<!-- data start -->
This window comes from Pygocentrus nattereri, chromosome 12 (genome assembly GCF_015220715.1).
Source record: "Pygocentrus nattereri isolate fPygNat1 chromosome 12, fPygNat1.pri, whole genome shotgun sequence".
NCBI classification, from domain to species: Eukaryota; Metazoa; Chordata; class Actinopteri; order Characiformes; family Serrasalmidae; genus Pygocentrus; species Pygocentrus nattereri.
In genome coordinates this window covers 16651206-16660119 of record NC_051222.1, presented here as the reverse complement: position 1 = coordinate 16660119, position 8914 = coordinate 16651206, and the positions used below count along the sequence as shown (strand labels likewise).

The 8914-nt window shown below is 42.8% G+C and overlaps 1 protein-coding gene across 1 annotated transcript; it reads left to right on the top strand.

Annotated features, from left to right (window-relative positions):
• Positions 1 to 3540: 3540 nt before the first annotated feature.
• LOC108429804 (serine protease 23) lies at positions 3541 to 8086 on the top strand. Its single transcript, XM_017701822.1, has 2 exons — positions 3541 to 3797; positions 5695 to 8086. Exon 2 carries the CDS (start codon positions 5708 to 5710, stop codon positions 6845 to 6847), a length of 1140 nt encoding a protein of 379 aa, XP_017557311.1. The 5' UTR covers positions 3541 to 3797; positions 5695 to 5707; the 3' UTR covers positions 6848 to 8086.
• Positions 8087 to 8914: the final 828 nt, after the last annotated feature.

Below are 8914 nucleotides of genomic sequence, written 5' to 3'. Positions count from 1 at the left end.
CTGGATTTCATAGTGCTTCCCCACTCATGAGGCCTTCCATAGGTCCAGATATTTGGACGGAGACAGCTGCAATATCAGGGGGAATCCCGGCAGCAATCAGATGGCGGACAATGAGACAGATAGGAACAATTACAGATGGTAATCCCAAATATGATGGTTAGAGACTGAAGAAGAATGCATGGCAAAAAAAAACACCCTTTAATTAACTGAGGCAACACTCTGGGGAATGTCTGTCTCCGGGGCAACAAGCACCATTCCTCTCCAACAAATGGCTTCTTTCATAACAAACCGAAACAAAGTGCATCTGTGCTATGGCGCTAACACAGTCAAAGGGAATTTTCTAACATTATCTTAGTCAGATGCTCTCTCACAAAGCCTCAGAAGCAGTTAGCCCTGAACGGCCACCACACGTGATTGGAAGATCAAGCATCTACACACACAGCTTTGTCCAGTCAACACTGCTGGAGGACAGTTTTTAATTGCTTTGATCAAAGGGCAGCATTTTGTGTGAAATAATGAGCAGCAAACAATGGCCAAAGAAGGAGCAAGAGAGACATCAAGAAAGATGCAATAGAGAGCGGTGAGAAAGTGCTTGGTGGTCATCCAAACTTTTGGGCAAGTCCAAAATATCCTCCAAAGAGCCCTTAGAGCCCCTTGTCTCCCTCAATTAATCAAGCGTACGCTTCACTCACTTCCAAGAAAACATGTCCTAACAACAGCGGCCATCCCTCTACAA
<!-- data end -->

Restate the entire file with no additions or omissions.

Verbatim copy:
This window comes from Pygocentrus nattereri, chromosome 12 (genome assembly GCF_015220715.1).
Source record: "Pygocentrus nattereri isolate fPygNat1 chromosome 12, fPygNat1.pri, whole genome shotgun sequence".
NCBI classification, from domain to species: Eukaryota; Metazoa; Chordata; class Actinopteri; order Characiformes; family Serrasalmidae; genus Pygocentrus; species Pygocentrus nattereri.
In genome coordinates this window covers 16651206-16660119 of record NC_051222.1, presented here as the reverse complement: position 1 = coordinate 16660119, position 8914 = coordinate 16651206, and the positions used below count along the sequence as shown (strand labels likewise).

The 8914-nt window shown below is 42.8% G+C and overlaps 1 protein-coding gene across 1 annotated transcript; it reads left to right on the top strand.

Annotated features, from left to right (window-relative positions):
• Positions 1 to 3540: 3540 nt before the first annotated feature.
• LOC108429804 (serine protease 23) lies at positions 3541 to 8086 on the top strand. Its single transcript, XM_017701822.1, has 2 exons — positions 3541 to 3797; positions 5695 to 8086. Exon 2 carries the CDS (start codon positions 5708 to 5710, stop codon positions 6845 to 6847), a length of 1140 nt encoding a protein of 379 aa, XP_017557311.1. The 5' UTR covers positions 3541 to 3797; positions 5695 to 5707; the 3' UTR covers positions 6848 to 8086.
• Positions 8087 to 8914: the final 828 nt, after the last annotated feature.

Below are 8914 nucleotides of genomic sequence, written 5' to 3'. Positions count from 1 at the left end.
CTGGATTTCATAGTGCTTCCCCACTCATGAGGCCTTCCATAGGTCCAGATATTTGGACGGAGACAGCTGCAATATCAGGGGGAATCCCGGCAGCAATCAGATGGCGGACAATGAGACAGATAGGAACAATTACAGATGGTAATCCCAAATATGATGGTTAGAGACTGAAGAAGAATGCATGGCAAAAAAAAACACCCTTTAATTAACTGAGGCAACACTCTGGGGAATGTCTGTCTCCGGGGCAACAAGCACCATTCCTCTCCAACAAATGGCTTCTTTCATAACAAACCGAAACAAAGTGCATCTGTGCTATGGCGCTAACACAGTCAAAGGGAATTTTCTAACATTATCTTAGTCAGATGCTCTCTCACAAAGCCTCAGAAGCAGTTAGCCCTGAACGGCCACCACACGTGATTGGAAGATCAAGCATCTACACACACAGCTTTGTCCAGTCAACACTGCTGGAGGACAGTTTTTAATTGCTTTGATCAAAGGGCAGCATTTTGTGTGAAATAATGAGCAGCAAACAATGGCCAAAGAAGGAGCAAGAGAGACATCAAGAAAGATGCAATAGAGAGCGGTGAGAAAGTGCTTGGTGGTCATCCAAACTTTTGGGCAAGTCCAAAATATCCTCCAAAGAGCCCTTAGAGCCCCTTGTCTCCCTCAATTAATCAAGCGTACGCTTCACTCACTTCCAAGAAAACATGTCCTAACAACAGCGGCCATCCCTCTACAA